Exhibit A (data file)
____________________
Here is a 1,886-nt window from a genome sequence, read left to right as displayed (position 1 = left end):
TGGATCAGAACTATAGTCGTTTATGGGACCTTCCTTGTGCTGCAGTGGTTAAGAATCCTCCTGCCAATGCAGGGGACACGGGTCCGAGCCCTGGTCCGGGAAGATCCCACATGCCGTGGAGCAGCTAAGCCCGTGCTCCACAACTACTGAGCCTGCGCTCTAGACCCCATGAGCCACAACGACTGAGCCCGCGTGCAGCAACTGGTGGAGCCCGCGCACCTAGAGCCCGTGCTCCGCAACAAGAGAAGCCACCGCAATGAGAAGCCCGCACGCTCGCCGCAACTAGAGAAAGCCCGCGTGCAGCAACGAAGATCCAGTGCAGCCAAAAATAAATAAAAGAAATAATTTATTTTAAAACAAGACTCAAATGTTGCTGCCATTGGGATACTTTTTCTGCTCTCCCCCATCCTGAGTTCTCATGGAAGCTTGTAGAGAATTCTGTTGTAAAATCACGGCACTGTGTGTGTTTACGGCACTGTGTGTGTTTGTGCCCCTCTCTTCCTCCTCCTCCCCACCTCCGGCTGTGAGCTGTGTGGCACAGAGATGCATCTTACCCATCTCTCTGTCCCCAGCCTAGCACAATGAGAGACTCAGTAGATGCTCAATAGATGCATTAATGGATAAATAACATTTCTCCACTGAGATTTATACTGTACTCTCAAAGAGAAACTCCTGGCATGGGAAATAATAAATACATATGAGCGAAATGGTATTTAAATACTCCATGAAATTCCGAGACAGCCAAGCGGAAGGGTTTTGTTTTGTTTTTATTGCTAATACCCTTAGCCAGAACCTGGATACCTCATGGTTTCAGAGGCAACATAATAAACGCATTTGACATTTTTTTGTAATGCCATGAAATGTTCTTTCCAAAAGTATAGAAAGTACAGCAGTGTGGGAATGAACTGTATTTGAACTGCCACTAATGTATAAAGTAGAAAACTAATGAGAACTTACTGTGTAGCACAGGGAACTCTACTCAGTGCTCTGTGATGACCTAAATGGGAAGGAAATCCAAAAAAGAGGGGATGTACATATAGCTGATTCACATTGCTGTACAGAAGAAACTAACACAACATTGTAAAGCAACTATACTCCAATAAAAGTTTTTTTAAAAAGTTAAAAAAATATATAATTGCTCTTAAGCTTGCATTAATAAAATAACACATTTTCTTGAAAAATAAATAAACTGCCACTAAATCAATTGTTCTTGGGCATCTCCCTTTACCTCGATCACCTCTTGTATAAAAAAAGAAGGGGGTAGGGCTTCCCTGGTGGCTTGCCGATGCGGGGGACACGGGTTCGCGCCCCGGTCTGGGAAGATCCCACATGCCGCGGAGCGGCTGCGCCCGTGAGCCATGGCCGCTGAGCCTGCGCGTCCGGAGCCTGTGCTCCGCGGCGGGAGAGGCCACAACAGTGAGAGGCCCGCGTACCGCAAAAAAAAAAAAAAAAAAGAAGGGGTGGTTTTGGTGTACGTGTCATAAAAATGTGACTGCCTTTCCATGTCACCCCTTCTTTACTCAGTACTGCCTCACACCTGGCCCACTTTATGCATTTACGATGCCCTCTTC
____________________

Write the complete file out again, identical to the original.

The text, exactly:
Here is a 1,886-nt window from a genome sequence, read left to right as displayed (position 1 = left end):
TGGATCAGAACTATAGTCGTTTATGGGACCTTCCTTGTGCTGCAGTGGTTAAGAATCCTCCTGCCAATGCAGGGGACACGGGTCCGAGCCCTGGTCCGGGAAGATCCCACATGCCGTGGAGCAGCTAAGCCCGTGCTCCACAACTACTGAGCCTGCGCTCTAGACCCCATGAGCCACAACGACTGAGCCCGCGTGCAGCAACTGGTGGAGCCCGCGCACCTAGAGCCCGTGCTCCGCAACAAGAGAAGCCACCGCAATGAGAAGCCCGCACGCTCGCCGCAACTAGAGAAAGCCCGCGTGCAGCAACGAAGATCCAGTGCAGCCAAAAATAAATAAAAGAAATAATTTATTTTAAAACAAGACTCAAATGTTGCTGCCATTGGGATACTTTTTCTGCTCTCCCCCATCCTGAGTTCTCATGGAAGCTTGTAGAGAATTCTGTTGTAAAATCACGGCACTGTGTGTGTTTACGGCACTGTGTGTGTTTGTGCCCCTCTCTTCCTCCTCCTCCCCACCTCCGGCTGTGAGCTGTGTGGCACAGAGATGCATCTTACCCATCTCTCTGTCCCCAGCCTAGCACAATGAGAGACTCAGTAGATGCTCAATAGATGCATTAATGGATAAATAACATTTCTCCACTGAGATTTATACTGTACTCTCAAAGAGAAACTCCTGGCATGGGAAATAATAAATACATATGAGCGAAATGGTATTTAAATACTCCATGAAATTCCGAGACAGCCAAGCGGAAGGGTTTTGTTTTGTTTTTATTGCTAATACCCTTAGCCAGAACCTGGATACCTCATGGTTTCAGAGGCAACATAATAAACGCATTTGACATTTTTTTGTAATGCCATGAAATGTTCTTTCCAAAAGTATAGAAAGTACAGCAGTGTGGGAATGAACTGTATTTGAACTGCCACTAATGTATAAAGTAGAAAACTAATGAGAACTTACTGTGTAGCACAGGGAACTCTACTCAGTGCTCTGTGATGACCTAAATGGGAAGGAAATCCAAAAAAGAGGGGATGTACATATAGCTGATTCACATTGCTGTACAGAAGAAACTAACACAACATTGTAAAGCAACTATACTCCAATAAAAGTTTTTTTAAAAAGTTAAAAAAATATATAATTGCTCTTAAGCTTGCATTAATAAAATAACACATTTTCTTGAAAAATAAATAAACTGCCACTAAATCAATTGTTCTTGGGCATCTCCCTTTACCTCGATCACCTCTTGTATAAAAAAAGAAGGGGGTAGGGCTTCCCTGGTGGCTTGCCGATGCGGGGGACACGGGTTCGCGCCCCGGTCTGGGAAGATCCCACATGCCGCGGAGCGGCTGCGCCCGTGAGCCATGGCCGCTGAGCCTGCGCGTCCGGAGCCTGTGCTCCGCGGCGGGAGAGGCCACAACAGTGAGAGGCCCGCGTACCGCAAAAAAAAAAAAAAAAAAGAAGGGGTGGTTTTGGTGTACGTGTCATAAAAATGTGACTGCCTTTCCATGTCACCCCTTCTTTACTCAGTACTGCCTCACACCTGGCCCACTTTATGCATTTACGATGCCCTCTTC